Categories
Programming

Using full observer pattern instead of events

Note: I have transferred this blog from my old blog site: http://dcarapic.blogspot.com/ so I am reposting most of the stuff from there

Wikipedia (at the time of this writing) defines Observer pattern as following:
The Observer pattern (a subset of the asynchronous publish/subscribe pattern) is a software design pattern in which an object, called the subject, maintains a list of its dependents, called Observers, and notifies them automatically of any state changes, usually by calling one of their methods. It is mainly used to implement distributed event handling systems.

MSDN defines Events (I refer to it later as 'eventing system') as:
Events enable a class or object to notify other classes or objects when something of interest occurs. The class that sends (or raises) the event is called the publisher and the classes that receive (or handle) the event are called subscribers.

.NET eventing system is nothing else then an implementation of an Observer pattern. The subject (type that defines an event) raises the event to notify the Observer (class which adds a handler to the event) that something has occurred.
Having the Observer pattern integrated into the language is a great thing which enables the developer to easily add notifications about object changes. However there are cases where this kind of a system is not sufficient and may lead to poorly designed code if you use it.

The .NET eventing system has the following drawbacks:

  • You must define each 'change' as a separate event. Although there are some events which go around this by trying to be 'generic' (such as INotifyPropertyChanged.PropertyChanged) they are usually not elegant and seem more like a workaround.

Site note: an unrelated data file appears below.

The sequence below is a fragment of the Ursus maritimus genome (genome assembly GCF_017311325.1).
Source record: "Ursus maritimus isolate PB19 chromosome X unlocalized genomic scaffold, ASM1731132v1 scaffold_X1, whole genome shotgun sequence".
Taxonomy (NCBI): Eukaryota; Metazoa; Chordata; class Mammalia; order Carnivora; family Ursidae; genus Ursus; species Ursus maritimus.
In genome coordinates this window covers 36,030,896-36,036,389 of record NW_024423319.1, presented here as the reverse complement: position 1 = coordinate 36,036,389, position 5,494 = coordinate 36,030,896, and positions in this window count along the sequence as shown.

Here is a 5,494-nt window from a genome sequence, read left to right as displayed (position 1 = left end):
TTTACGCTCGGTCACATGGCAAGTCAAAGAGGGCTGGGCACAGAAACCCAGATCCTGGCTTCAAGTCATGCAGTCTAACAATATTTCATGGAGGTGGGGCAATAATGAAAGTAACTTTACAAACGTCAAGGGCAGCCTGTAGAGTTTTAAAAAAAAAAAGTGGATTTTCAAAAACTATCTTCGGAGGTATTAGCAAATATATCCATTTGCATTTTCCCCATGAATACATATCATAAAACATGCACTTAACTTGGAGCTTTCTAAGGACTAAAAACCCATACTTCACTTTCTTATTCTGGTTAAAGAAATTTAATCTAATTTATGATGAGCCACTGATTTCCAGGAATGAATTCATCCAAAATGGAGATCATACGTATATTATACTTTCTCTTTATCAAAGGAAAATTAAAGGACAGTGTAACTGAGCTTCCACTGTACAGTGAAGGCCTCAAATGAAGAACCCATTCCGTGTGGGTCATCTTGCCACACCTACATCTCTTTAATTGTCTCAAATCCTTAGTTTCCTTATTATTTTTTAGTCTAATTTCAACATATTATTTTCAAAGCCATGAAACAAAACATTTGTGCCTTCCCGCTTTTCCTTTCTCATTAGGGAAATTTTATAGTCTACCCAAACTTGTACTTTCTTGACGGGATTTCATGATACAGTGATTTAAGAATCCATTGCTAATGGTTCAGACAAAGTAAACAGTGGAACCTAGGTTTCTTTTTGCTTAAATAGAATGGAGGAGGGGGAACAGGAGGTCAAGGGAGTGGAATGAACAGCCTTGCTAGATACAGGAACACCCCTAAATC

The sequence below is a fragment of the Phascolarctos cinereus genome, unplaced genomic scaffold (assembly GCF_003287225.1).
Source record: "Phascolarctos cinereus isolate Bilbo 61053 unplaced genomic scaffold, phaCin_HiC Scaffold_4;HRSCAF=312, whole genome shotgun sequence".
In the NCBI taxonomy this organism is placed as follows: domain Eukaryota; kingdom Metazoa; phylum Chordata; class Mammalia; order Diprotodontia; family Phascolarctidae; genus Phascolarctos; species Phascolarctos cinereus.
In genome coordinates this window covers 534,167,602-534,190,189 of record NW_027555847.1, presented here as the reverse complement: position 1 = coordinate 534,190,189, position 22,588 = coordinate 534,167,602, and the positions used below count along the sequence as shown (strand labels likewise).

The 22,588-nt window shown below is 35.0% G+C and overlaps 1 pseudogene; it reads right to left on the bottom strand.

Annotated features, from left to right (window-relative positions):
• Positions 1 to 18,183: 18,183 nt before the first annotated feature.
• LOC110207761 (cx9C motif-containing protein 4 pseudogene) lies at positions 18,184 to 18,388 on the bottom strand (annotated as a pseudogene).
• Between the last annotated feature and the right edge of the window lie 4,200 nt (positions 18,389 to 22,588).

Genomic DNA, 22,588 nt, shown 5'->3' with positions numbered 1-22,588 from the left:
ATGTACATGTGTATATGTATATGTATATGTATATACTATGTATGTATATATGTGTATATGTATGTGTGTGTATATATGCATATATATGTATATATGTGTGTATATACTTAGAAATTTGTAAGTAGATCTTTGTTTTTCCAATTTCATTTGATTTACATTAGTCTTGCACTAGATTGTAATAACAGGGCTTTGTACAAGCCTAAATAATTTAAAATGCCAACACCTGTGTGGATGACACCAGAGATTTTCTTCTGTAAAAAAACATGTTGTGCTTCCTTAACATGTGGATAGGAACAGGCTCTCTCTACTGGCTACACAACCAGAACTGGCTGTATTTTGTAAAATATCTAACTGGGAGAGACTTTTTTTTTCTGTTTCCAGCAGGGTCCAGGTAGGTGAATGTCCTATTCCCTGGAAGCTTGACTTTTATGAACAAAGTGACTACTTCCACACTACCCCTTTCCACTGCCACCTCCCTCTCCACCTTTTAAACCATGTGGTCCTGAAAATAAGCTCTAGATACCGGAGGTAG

• You should define each event as EventHandler (or EventHandler<>). This is not mandatory as CLR allows you to define events of any method signature but if you plan on being CLS compliant and not getting compiler warnings then you usually should follow this convention.

In most cases these drawbacks are not serious and they do not affect your code quality that much. But there are some cases (especially when you have objects where there are lots of changes of various types) where the eventing system is just not good enough. For such cases you should build you own custom Observer pattern.

Building you own Observer pattern is quite simple and can be expressed in these few steps:

  1. Select the type which will be the subject (lets call it Subject)
  2. Define the changes that this type will expose
  3. Create a new interface which will define methods that represent the changes of the Subject (for example ISubjectObserver)
  4. Create a new interface method for each change (for example OnSubjectNameChanged, OnSubjectTypeChanged, OnSubjectDetailLineAdded etc.) with parameters which are suitable for each notification (old value, new value, added detail object etc.)
  5. Create a new type which will represent the Observer (lets call it Observer)
  6. Have it implement the new interface (public class Observer: ISubjectObserver)
  7. Implement the methods of the interface
  8. Add two methods to the Subject type which will be used to register/unregister an Observer (RegisterSubjectObserver(ISubject**Observer**),UnRegisterSubjectObserver(ISubjectObserver*)`

Looks simple, and it is. If you are reading this you are probably thinking "hey, I know how to do all this". Well that might be true but developers sometimes forget to think about alternate ways to do something and this might give you another way of looking at things when designing your applications.

Categories
Programming

Using “hole in the middle” pattern with methods to insure pre and post processing

Note: I have transferred this blog from my old blog site: http://dcarapic.blogspot.com/ so I am reposting most of the stuff from there

Sometimes it is important to do processing before and after executing a piece of code (or a function). This is usually necessary when you have unmanaged components that you wish to use. C# solves this by using the using keyword. Example of this would be the various ASP.NET connections.